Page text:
- Series: Easy Way Series
- Paperback: 304 pages
- Publisher: Barron's Educational Series; 4 edition (January 1, 2003)
- Language: English
- ISBN-10: 0764119753
- ISBN-13: 978-0764119750
- Product Dimensions: 10.8 x 7.8 x 0.8 inches
- Shipping Weight: 1.2 pounds (View shipping rates and policies)
- Average Customer Review: 6 customer reviews
- Amazon Best Sellers Rank: #1,801,034 in Books (See Top 100 in Books)
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English the Easy Way (Easy Way Series) 4th Edition
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In my opinion this is a brush up kind of "course" on English, but not a very good one. The authors think that definitions alone will cause one to understand what the parts of English are, and a few examples suffice to show the reader how to incorporate the idea into writing, speaking or whatever. It doesn't work. Once a concept has been covered the next part of the book assumes the student now has that down pat and the authors do not spend enough time explaining how these parts of speech relate to one another or how they might be critical in good writing.
Look elsewhere for an English course.
There's nothing "easy" about the garbled presentation of the present perfect and the past perfect and the examples they give of what they think illustrate the proper uses of them. This book is a mess, IN THIS ONE REGARD only. This commentary applies only to the two tenses. Their witless blundering on these two may or may not reflect on the whole text. I personally am inclined to believe that if authors can't be relied upon in one area, they are probably not to be relied upon in other areas of their subject. If they were inclined to heed good advice before they went to press, this would not happen. They obviously don't take advice. Some people are like that. Buyer beware.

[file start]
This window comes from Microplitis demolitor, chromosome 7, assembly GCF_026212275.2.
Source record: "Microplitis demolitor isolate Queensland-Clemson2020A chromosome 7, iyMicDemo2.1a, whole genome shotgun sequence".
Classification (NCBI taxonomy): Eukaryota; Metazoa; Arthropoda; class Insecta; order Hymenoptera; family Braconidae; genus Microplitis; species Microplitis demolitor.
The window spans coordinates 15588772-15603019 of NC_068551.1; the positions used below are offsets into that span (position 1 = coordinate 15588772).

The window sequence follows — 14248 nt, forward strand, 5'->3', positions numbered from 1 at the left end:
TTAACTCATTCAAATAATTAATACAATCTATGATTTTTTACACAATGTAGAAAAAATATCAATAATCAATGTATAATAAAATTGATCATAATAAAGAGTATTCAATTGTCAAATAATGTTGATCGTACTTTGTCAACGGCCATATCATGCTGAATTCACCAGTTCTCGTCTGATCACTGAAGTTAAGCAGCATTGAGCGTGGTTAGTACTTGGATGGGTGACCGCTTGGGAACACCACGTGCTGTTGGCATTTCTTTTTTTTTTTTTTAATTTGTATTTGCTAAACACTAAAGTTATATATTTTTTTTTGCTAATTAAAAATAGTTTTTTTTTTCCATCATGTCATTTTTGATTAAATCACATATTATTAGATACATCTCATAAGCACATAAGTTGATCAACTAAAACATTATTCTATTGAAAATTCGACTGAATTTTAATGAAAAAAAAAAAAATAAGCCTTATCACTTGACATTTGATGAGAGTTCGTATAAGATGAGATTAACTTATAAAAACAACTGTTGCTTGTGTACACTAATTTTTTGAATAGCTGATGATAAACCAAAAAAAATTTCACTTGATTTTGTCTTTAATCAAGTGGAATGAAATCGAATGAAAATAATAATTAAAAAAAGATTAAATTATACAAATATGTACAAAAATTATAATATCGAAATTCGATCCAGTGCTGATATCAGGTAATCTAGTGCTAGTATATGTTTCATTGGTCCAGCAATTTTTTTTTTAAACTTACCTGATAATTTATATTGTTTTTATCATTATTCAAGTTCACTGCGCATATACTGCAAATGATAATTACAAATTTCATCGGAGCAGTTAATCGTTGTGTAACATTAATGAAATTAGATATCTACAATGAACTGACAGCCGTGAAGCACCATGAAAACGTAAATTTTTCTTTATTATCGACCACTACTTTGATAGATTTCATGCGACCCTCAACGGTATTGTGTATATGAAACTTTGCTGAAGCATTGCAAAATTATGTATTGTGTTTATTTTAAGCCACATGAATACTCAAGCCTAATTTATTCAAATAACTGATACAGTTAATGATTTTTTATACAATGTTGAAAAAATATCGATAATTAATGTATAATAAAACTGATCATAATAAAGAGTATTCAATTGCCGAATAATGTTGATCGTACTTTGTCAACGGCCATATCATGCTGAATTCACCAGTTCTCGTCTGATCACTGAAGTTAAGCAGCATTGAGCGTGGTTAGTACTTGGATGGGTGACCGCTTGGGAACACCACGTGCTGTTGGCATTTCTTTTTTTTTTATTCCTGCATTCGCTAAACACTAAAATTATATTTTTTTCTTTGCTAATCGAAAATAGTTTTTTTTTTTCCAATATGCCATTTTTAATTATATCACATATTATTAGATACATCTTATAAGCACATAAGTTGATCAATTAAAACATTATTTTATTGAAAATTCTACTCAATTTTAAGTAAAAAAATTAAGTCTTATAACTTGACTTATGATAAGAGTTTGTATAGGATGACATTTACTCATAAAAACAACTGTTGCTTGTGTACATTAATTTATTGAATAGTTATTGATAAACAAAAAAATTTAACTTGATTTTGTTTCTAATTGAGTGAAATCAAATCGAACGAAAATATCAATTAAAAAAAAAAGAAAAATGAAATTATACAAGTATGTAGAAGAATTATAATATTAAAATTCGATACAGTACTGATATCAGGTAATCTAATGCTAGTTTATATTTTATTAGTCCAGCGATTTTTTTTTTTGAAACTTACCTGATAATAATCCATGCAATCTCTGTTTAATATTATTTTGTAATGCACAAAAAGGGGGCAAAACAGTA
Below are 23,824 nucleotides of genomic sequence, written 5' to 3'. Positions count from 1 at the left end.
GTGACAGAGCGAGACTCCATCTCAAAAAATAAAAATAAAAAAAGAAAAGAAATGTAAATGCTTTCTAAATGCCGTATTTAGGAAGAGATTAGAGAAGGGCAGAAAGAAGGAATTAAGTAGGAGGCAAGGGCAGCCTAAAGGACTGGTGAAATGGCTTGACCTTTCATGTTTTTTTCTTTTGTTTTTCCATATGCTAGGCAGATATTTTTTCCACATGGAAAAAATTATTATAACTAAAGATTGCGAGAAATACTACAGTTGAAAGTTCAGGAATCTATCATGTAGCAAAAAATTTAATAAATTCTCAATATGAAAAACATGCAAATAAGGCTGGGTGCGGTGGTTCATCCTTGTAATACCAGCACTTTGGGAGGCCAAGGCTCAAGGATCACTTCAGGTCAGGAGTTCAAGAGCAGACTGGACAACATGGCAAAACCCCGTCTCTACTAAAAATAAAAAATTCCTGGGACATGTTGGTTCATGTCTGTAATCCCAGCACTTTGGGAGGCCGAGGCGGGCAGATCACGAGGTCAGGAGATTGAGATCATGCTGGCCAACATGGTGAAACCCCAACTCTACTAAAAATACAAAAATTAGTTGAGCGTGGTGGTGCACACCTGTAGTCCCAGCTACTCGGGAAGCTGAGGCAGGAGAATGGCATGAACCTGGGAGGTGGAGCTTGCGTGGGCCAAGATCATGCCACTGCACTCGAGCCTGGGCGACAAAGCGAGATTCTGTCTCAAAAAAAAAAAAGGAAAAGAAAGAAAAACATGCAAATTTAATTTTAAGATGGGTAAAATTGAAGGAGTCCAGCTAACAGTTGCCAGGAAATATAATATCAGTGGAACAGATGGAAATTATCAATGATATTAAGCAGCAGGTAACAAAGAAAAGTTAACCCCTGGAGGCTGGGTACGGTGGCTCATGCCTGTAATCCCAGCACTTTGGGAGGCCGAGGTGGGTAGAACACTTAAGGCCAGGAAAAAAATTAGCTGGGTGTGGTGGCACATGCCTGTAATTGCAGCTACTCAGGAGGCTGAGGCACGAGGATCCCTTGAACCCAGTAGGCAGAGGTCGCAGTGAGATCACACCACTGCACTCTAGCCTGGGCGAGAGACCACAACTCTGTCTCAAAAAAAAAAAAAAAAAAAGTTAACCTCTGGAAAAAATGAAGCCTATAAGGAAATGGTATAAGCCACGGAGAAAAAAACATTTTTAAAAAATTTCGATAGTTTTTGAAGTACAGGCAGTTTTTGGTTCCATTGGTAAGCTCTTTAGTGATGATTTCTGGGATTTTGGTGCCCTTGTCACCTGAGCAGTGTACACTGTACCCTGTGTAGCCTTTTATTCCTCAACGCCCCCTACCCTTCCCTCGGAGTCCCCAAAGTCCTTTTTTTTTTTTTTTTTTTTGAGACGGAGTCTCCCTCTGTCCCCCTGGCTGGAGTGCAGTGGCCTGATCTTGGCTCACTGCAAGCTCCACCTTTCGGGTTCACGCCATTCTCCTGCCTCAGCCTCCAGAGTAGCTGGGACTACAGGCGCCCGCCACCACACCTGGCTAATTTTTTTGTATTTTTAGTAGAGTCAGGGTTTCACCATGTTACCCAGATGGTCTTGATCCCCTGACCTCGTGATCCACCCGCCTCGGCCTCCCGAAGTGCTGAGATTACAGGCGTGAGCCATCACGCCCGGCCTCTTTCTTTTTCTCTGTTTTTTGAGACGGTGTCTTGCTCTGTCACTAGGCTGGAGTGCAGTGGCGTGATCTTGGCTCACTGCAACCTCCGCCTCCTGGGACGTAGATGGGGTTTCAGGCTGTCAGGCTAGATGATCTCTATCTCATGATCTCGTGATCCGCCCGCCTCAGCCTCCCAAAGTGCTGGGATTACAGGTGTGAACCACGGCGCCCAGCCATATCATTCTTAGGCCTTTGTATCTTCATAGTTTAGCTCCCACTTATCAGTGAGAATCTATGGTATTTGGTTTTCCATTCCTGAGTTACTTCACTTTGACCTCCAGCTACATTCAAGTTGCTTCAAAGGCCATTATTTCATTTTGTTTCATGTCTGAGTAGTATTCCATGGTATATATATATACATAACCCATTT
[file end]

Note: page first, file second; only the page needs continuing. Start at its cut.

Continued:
English the Easy Way, Harriet Diamond & Phyllis Dutwin, © 2013.
page 78. Common Misuses of 'Had'.
The only correct use of the helping word 'had' in this sentence:
I had commuted two hours each way before I moved to the city. WRONG.
Practice II. Directions: Blacken the circle that corresponds to the number of the incorrect sentence in each group.
Circle the one sentence that is in error.
(1) John Milton had become immortalized before Ernest Hemingway was born.
(2) Jean had driven 15 miles before she had realized she was going north instead of south.
(3) Prior to purchasing a new one, our old refrigerator had needed repair every six to eight weeks.
If the reader circles one incorrect sentence, two incorrect sentences will remain. All three are wrong.
This is too mixed up to unscramble. It's clear the authors do not know what they're talking about. They are floundering.
For example, "EL because the sound is 'a' as in HAY. Some examples are freight, veil, neigh."
There are several more examples, and this is unacceptable since this is a book that is supposed to help people spell correctly!